The Star of David

In letters to his friend Paul Citroen (1896–1983), with whom he studied at the Bauhaus, Kirszenbaum often included caricatures which were unrelated to the subject of the letters.

The Star of David

In letters to his friend Paul Citroen (1896–1983), with whom he studied at the Bauhaus, Kirszenbaum often included caricatures which were unrelated to the subject of the letters.

For example, at the end of a letter dated January 18, 1932, there is a self-portrait in which Kirszenbaum casually imitates the so-called Hitler salute with a cigarette in the corner of his mouth, mocking the Nazis. However, he does not wear a swastika armband like the Nazis, but proudly displays one with a Star of David, such as the Zionists used from the end of the 19th century as a political symbol for the goal of founding their own Jewish State.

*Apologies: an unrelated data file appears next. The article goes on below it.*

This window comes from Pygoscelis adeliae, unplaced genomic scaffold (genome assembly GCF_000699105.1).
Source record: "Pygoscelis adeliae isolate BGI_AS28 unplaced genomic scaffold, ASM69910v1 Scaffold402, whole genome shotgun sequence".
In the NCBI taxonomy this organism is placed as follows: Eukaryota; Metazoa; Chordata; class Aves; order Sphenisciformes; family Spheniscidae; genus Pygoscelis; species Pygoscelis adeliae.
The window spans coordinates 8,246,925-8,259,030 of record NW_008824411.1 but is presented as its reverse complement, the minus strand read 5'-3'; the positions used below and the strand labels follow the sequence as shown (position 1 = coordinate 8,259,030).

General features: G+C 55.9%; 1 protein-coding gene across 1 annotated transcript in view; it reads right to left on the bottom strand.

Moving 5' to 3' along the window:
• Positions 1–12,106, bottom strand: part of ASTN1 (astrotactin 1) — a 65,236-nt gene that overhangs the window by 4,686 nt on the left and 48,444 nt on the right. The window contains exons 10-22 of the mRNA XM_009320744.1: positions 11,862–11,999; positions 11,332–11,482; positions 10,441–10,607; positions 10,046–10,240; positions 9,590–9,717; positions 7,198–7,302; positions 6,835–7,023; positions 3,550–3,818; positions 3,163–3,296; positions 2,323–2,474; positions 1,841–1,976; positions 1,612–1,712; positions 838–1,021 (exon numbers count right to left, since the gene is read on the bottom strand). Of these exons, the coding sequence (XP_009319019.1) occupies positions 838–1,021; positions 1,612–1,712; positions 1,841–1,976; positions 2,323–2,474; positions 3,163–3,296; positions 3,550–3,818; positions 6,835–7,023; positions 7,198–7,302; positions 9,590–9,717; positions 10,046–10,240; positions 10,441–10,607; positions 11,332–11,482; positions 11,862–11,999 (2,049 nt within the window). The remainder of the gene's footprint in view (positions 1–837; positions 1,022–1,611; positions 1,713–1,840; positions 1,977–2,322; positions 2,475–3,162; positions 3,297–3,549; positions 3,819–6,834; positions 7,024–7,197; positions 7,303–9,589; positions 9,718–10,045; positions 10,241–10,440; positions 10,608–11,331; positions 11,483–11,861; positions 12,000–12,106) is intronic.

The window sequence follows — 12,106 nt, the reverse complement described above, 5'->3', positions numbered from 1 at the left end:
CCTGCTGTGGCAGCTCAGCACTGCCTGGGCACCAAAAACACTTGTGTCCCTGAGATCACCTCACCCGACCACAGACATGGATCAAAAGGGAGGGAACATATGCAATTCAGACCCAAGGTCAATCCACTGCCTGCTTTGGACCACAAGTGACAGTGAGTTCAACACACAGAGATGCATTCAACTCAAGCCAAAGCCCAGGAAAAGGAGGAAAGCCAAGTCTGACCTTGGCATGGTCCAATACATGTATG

Letter to Paul Citroen, 18.1.1932. © Bauhaus-Archiv Berlin
Karikatur: “Heil Hitler!”

Probably in a reference to the caricature, Kirszenbaum ironically calls himself a “quite goischen [= unJewish]  Jecheskiel” in his greeting to Citroen.

The “Shield of David” (Hebrew: מגןדוד Magen David) with its two inextricably intertwined triangles symbolizes the bond between Jews with God. The Star of David became the emblem of the flag of Israel on May 14, 1948, when the state was founded.

The flag of the State of Israel in Jerusalem
Foto: © Zachi Evenor (Hebräisch:דר צחי אבנור)
Women wearing the white armband for Jews while in line for the post office in Warsaw, 1941
Foto: Ludwig Knobloch. © Bundesarchiv

Kirszenbaum probably never would have imagined in 1932 that all Jews in Poland would be forced to wear a white armband with the Star of David on it after the conquest of Poland by the Wehrmacht in 1939.

On September 1, 1941, the Police Ordinance on the Identification of Jews declared that people above the age of six defined as Jews according to the Nuremberg Race Laws of 1935 had to wear a yellow Star of David “visibly sewn on the left breast side of the garment near the heart.”

A man with the “Jewish Star” on his jacket in Berlin, September 1941
© Bundesarchiv

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Online: https://www.dhm.de/lemo/kapitel/der-zweite-weltkrieg/voelkermord/gelber-stern.html

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